How an EU court ruling reveals conflicts in some strands of Islam
There was a major ruling from Europe’s highest court last week, which will have enormous significance for Muslims in all member states.
Of course, now that the UK is no longer part of the EU, it will no longer have legal authority here.
But it has enormous significance for Scotland and the UK, as it highlights how much Western values and some strands of Islam are in a worsening conflict.
The European Court of Justice has ruled that European employers can prohibit workers from wearing any visible sign of their political, philosophical or religious beliefs.
This includes the hijab, which many Muslim women see as an obligation of their faith.
This has infuriated some Muslim women, although the ruling states that any bans must “be justified by the employer’s need to present themselves in a neutral manner to clients or to avoid social conflict.”
It confirms a similar ruling in 2017 that allowed employers to enforce a “neutral” dress code that critics say disproportionately affect Muslim women.
The latter case was brought by two German workers, a special education teacher and a cashier, who were asked by their employers not to wear a headscarf at work.
The court ruling specifies that the ban does not constitute discrimination if it is systematically applied to all beliefs, even though certain religious precepts require believers to wear a certain type of dress.
Already angry voices have been raised that banning clothing such as headgear could constitute direct discrimination and therefore cannot be justified.
It has been argued that this could result in some workers being treated less favorably than others because of their religion or belief.
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Other critics believe laws, policies and practices banning religious clothing are targeted manifestations of Islamophobia. But these critics clearly fail to understand that the hijab, as a mandatory head covering, has no reference in the Quran.
The hijab has become in recent decades a symbol of Muslim identity and many now consider it to be Islamic clothing.
However, there is nothing in the Quran to make the hijab a mandatory head covering. In fact, the word hijab means a curtain or a barrier – not a scarf or head covering of any description.
The real problem is that many Muslim women don’t know what the Quran really says, and this ignorance is their greatest weakness.
In fact, the hijab is just a traditional Middle Eastern headdress that only became popular in the last 30 or 40 years, when many women from other Muslim regions began to imitate their Arab sisters. .
Some thought wearing it was fashionable while others came to believe that it was a religious obligation to wear it, making something that was cultural a hallowed tradition.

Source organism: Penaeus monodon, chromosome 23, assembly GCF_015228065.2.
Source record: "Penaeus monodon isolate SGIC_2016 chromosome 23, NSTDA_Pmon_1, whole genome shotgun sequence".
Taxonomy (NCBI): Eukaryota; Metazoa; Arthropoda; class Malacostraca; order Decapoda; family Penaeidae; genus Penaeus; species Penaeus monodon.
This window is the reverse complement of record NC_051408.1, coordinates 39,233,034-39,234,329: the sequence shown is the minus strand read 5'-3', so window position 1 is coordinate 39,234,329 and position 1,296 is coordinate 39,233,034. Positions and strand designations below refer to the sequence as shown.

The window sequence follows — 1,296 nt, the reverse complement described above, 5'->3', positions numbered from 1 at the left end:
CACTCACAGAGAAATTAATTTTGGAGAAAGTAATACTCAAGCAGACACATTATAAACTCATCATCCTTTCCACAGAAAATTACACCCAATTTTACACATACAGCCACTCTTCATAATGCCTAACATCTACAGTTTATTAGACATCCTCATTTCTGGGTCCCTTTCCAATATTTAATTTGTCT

Some, going further, adopted the burqa, which covers the entire body, including the face.
It’s both bizarre and cruel because women are brainwashed into mistakenly believing that God has ordained it.
IN the 1970s and 1980s, Muslim women in Asia and Europe were not required to wear restrictive clothing, even in countries like Pakistan.
Now a lot of women here and there who don’t wear the hijab are ridiculed for not being Muslim enough.
This is a problem that the European Court has faced and which we may have to face at some point, as extremists feed on such beliefs. Extremism can be, and is, motivated by religious symbolism – and this is just as true in Scotland as it is in Iran, Pakistan or Saudi Arabia.
Wearing the burqa and veil are now part of this Islamic symbolism, but the Qur’an says nothing about wearing either. It only states that women and men should dress modestly.
Frankly, wearing the hijab doesn’t make you a Muslim any more than wearing a helmet makes you a builder.
It is important to understand that the hijab, veil or burka are not Quranic decrees and therefore are not Islamic.
They are simply cultural or fashion statements with their roots in the tribal traditions of a bygone age. So, if a woman chooses to wear a hijab, it should be her choice, and her choice alone, as it is not a Quranic decree and therefore is not part of Islam.
Islam is now in a dangerous place, in Scotland as elsewhere. Fueled by radicalism, the supposed symbols of religious faith are gaining more and more importance.
What is lost in the march towards intolerance is a true understanding of the Qur’an, the foundation of the Islamic faith.
The Qur’an provides the enduring values that we all need to live together in a tolerant and inclusive society.
It is timeless, providing a model for the future because these values are themselves timeless.
But too many Muslims instead turn to cultural or tribal traditions that should have no place in modern society.
Even though we are no longer part of the EU, we should all, Muslims and non-Muslims alike, continue to take a keen interest in the judgment of the European Court.